By Krissa Smith, HF Assistant Editor
Has the city of brotherly love also become the city of eco-love? Philadelphiaâ€™s popular park, Liberty Lands, is being renovated with a stormwater management system to cut water waste, decrease erosion and keep water out of the cityâ€™s system.
The park also has a new ADA-accessible performance stage, contoured lawn and new plantings ofÂ native trees and grasses.
To kick off the changes, the Northern Liberties Neighbors Association held a Spring Music Festival on June 6 with over 1,000 residents in attendance.
Janet Finegar, co-coordinator of Liberty Lands, said the music festival was a success, and attendees’ reactions to the changes were positive. â€śWe see the park as not just an amenity for the neighborhood, but an example of things we can do differently.
“We knew this system workedâ€”the cisterns were full and water was going where it was supposed toâ€”so Saturday was an opportunity to get the news out to the community,â€ť she says.
The Philadelphia Horticulture Society has worked on a master plan for the parkâ€™s water system for the past three year. The storm system plans include an inlet on Third Street to capture stormwater runoff. The runoff travels under the sidewalk, is released along a grass swale into a rain garden, and drains into an underground cistern for park irrigation.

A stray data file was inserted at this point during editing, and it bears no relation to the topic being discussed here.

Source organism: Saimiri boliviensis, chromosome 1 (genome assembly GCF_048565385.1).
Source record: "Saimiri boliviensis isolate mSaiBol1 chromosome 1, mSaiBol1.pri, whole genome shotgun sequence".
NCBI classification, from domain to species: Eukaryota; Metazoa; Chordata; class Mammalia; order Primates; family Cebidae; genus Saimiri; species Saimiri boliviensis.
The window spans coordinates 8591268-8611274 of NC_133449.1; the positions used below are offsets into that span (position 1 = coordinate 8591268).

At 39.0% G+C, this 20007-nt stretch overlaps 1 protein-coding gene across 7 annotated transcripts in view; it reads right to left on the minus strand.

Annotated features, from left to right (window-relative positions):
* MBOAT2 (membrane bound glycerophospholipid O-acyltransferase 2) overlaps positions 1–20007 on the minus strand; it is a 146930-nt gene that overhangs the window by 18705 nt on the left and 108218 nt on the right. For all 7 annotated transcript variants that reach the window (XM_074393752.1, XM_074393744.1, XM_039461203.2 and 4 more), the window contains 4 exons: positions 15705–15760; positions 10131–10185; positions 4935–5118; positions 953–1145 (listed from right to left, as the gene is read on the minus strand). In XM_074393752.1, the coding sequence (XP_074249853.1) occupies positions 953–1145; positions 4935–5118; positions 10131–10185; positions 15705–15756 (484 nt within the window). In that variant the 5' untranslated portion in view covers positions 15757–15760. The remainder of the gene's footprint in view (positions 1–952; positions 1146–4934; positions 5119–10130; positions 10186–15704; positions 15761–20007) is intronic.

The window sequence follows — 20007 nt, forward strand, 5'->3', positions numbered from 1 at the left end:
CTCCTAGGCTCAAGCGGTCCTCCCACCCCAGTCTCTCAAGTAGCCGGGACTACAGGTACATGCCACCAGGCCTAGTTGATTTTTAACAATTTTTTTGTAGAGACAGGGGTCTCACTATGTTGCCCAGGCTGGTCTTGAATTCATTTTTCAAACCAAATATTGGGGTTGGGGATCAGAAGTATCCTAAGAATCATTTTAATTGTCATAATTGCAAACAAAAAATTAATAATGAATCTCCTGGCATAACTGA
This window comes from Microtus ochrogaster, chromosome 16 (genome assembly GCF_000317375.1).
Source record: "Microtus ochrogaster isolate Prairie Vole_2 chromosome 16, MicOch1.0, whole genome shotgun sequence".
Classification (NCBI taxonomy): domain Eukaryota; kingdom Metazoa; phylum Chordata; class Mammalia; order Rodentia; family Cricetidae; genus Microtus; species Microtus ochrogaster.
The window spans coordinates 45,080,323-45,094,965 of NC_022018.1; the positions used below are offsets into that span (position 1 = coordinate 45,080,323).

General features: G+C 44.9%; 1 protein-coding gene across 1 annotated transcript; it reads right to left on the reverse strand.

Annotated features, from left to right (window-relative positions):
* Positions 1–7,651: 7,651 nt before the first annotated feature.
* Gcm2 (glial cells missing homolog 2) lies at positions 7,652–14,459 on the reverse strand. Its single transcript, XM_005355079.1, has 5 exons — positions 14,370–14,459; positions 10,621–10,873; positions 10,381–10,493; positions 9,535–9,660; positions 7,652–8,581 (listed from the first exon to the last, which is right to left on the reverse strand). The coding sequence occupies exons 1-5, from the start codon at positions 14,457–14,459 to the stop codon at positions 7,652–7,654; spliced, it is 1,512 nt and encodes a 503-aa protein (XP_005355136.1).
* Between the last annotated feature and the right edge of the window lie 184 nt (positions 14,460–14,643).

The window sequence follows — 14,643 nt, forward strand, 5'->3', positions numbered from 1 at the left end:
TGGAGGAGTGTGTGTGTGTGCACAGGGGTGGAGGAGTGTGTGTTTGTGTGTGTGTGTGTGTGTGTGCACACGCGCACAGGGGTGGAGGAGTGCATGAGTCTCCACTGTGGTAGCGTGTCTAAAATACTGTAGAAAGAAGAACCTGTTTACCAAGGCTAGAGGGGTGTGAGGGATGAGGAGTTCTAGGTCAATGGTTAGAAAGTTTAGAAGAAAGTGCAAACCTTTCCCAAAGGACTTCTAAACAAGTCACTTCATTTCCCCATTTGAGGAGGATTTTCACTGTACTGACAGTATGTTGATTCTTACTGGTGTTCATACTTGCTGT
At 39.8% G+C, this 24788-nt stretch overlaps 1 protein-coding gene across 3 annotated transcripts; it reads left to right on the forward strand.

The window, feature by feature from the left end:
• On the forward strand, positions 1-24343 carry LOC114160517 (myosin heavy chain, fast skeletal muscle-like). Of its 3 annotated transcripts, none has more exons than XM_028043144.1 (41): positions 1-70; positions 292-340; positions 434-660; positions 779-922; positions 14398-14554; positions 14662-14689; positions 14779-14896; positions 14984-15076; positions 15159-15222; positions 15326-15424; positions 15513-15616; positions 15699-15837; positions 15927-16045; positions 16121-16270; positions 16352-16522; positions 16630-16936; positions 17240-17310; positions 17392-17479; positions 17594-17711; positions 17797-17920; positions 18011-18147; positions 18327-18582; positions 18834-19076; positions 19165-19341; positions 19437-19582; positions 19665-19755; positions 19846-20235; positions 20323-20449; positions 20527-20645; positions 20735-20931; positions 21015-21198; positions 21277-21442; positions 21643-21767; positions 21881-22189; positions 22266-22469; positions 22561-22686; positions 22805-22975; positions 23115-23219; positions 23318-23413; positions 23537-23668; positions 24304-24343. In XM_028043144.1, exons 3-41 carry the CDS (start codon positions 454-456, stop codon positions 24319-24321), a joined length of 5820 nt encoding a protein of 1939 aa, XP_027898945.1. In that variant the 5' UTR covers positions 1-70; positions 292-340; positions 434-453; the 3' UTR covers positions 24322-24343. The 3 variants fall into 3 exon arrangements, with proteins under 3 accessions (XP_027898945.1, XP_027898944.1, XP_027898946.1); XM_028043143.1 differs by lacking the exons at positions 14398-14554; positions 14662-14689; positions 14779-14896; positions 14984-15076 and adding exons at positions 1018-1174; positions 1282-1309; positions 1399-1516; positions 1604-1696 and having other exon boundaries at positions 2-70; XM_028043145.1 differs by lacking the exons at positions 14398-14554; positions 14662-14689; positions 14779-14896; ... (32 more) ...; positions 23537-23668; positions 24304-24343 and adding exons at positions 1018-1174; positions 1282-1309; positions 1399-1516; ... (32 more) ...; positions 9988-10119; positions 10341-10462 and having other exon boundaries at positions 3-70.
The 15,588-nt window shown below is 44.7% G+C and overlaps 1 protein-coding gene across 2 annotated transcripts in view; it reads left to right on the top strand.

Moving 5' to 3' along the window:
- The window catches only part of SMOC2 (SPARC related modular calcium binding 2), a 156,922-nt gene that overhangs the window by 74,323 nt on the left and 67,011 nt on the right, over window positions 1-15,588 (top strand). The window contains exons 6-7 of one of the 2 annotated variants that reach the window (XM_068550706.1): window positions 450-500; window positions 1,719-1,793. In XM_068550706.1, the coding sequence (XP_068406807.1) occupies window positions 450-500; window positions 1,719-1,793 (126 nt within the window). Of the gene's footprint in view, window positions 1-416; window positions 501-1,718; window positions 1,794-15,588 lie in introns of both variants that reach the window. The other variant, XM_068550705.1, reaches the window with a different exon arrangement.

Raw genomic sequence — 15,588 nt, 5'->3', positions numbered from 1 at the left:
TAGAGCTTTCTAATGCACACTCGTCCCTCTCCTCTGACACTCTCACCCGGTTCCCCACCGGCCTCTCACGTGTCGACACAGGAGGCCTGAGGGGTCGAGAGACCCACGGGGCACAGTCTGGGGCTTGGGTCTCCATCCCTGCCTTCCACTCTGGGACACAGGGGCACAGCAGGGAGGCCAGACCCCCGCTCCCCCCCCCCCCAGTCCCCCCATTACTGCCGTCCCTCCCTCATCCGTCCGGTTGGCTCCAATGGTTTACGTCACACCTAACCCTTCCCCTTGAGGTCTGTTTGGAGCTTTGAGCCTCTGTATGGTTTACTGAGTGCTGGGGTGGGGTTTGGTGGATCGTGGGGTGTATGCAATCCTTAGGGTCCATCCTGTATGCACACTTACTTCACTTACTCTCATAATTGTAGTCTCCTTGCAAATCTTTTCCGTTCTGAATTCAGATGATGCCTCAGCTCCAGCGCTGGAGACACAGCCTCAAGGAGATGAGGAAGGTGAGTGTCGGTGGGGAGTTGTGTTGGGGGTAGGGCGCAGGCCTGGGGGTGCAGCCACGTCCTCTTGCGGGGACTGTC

With the parkâ€™s new water management system, is Philadelphia is one step closer to becoming one of the nationâ€™s greeniest citiesâ€”the goal of Mayor Michael Nutter?
According to the PHS, Joan Reilly, senior director of PHSâ€™ Philadelphia Green program thinks so.
â€śThis neighborhood treasure now has a high-tech system that will reduce stormwater flow into the cityâ€™s system,â€ť she says. â€śSustainable stormwater managementâ€”rain gardens, rain barrels, and other nontraditional methods of controlling stormwaterâ€”is an important next step in making Philadelphia one of the greenest cities in the country.â€ť
Philadelphia Green, the nationâ€™s most comprehensive urban greening program, has partnered with the Philadelphia Water Departmentâ€™s Office of Watersheds to improve stormwater management at more than 20 sites in Philadelphia, including Cliveden Park in East Mount Airy, the Springside School in Chestnut Hill and Clark Parkâ€™s basketball Court in West Philadelphia, reports the PHS.